Acid reflux (also called heartburn) is one of the prevailing disorders of our modern day society. This post will tell you why this disorder can occur and what you can do to eliminate it.

Burn, Baby, Burn…

Acid reflux, heartburn, reflux esophagitis and Gastroesophageal Reflux Disease (GERD) are all terms that are used to describe a condition where stomach acid refluxes or ‘backs-up’ into the esophagus causing any number of symptoms, including chest pain (many people even describe it like they are having a heart attack), pressure in the chest, burning in the chest and/or throat, sore throat or an acid taste in the mouth. Most times this occurs after eating and/or anytime they lie down in a horizontal position.

Ironically enough, these conditions may be caused by two very different scenarios; one involves hypoacidity (or impaired production of acid in the stomach) and one involves hyperacidity and/or bacterial infection. Let’s take a look at each.


Interestingly enough, many of the people that have symptoms commonly described as acid reflux or heartburn actually experience these conditions because they are not producing enough stomach acid to properly digest food. This causes the food to sit too long in the stomach, creating irritation leading to the sensation of acid reflux.

Symptoms commonly associated with hypoacidity including excessive burping, fullness for extended periods of time after meals, bloating, poor appetite, an easily upset stomach, a history of constipation and/or known food allergies.

In these cases, increasing the acid production in the stomach will provide relief.

Hyperacidity and/or Bacterial Infection

Your digestive system produces strong acids and juices that are designed to help break down the food you eat so that it can be used to nourish the body. The lining of the healthy stomach is marvelously resistant to these juices and is not affected by their caustic nature. In persons with ulcers, this defense system of the stomach’s lining against stomach acids has broken down somehow, so that even when the ulcer clients’ stomach is empty of food, the digestive juices pour forth and work away at the stomach lining as though it were food. The continued irritation of this now delicate area soon produces a sore, which is called an ulcer.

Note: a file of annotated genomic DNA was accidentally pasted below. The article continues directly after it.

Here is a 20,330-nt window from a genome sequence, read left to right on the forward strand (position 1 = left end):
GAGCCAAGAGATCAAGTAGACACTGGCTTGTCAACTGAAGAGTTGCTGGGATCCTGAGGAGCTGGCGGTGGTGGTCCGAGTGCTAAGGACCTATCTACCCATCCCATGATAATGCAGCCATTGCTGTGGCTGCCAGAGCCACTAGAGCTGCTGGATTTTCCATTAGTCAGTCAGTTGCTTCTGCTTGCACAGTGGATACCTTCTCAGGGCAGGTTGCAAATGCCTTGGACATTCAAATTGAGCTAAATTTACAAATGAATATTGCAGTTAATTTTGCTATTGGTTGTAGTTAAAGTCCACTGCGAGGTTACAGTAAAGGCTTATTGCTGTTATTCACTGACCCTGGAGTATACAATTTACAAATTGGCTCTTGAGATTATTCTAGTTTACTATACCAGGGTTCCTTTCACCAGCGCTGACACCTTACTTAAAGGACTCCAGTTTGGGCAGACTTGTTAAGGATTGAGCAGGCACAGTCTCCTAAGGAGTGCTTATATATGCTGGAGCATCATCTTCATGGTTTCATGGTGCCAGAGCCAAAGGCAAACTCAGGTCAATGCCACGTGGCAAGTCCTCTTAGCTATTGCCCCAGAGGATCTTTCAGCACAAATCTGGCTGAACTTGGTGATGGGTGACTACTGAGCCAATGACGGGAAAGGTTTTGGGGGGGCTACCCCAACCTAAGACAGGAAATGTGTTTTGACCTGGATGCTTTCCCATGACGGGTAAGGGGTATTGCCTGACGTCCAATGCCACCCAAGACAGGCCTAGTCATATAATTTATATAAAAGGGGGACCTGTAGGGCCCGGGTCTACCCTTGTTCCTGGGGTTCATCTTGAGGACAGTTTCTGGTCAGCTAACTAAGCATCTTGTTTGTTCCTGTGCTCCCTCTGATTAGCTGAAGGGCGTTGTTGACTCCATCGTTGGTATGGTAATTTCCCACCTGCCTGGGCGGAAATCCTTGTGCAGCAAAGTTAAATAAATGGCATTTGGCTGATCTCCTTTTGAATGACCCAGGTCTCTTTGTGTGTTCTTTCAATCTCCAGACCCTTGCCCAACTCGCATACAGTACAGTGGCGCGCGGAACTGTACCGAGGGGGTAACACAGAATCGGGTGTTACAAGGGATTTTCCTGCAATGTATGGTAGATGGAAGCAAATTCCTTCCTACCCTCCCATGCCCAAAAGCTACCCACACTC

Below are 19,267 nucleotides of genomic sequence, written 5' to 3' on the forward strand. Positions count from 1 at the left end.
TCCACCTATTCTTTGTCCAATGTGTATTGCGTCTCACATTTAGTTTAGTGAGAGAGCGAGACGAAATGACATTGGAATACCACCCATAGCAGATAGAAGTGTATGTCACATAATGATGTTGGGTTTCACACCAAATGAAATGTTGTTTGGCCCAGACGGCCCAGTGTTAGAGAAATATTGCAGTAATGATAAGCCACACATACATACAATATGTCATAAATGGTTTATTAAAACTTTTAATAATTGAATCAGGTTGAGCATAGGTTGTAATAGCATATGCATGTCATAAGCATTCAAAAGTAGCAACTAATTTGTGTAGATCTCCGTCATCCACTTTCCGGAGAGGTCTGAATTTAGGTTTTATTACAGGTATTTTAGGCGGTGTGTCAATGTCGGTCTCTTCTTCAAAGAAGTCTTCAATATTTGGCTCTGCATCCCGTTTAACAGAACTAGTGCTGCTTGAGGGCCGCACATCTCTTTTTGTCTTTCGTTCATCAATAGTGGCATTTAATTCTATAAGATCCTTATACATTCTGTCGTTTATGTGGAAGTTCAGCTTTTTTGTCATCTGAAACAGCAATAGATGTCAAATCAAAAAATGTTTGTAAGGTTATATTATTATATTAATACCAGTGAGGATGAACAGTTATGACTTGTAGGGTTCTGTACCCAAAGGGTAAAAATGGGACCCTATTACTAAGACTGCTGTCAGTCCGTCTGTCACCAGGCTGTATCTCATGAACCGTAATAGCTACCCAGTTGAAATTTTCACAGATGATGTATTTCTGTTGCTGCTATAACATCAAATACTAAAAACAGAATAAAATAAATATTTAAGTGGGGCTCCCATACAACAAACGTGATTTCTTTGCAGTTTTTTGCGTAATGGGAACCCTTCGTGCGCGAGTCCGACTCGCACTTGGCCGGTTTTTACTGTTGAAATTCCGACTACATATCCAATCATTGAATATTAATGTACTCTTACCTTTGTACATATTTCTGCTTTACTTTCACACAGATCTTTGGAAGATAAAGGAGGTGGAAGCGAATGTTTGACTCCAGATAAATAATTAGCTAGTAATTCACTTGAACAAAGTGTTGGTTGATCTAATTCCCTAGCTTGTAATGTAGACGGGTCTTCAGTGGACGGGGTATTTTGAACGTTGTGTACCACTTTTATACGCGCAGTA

Symptoms of hyperacidity and/or ulcers vary from headaches to choking sensations to low back pain to itching. When pain does occur in the stomach, a person often charges off to some dietary indiscretion (i.e., comfort foods). The pain finally becomes so intense as to be clearly recognizable as an ulcer.

Symptoms include: stomach pain just before and/or after meals; dependency on antacids; chronic abdominal pain; butterfly stomach; difficulty belching; stomach pain when emotionally upset; sudden, acute indigestion; relief of symptoms by drinking carbonated beverages, cream or milk; history of ulcer or gastritis (irritation of the stomach);  and black stools when not taking iron supplements.

The key here is to isolate the reason the irritation and/or hyperacidity is occurring and to correct it. Stress, poor diet, food sensitivities and food allergies can all play a role. In some cases, a bacterium called helicobacter pylori (H. pylori) is the offending agent.

Saying Good-Bye to Heart Burn

There are many things that you can do to help relieve the pain and discomfort of acid reflux by addressing the underlying root causes of the disorder. Contact us for more information about what you can do naturally to eliminate the burn and start enjoying eating again!



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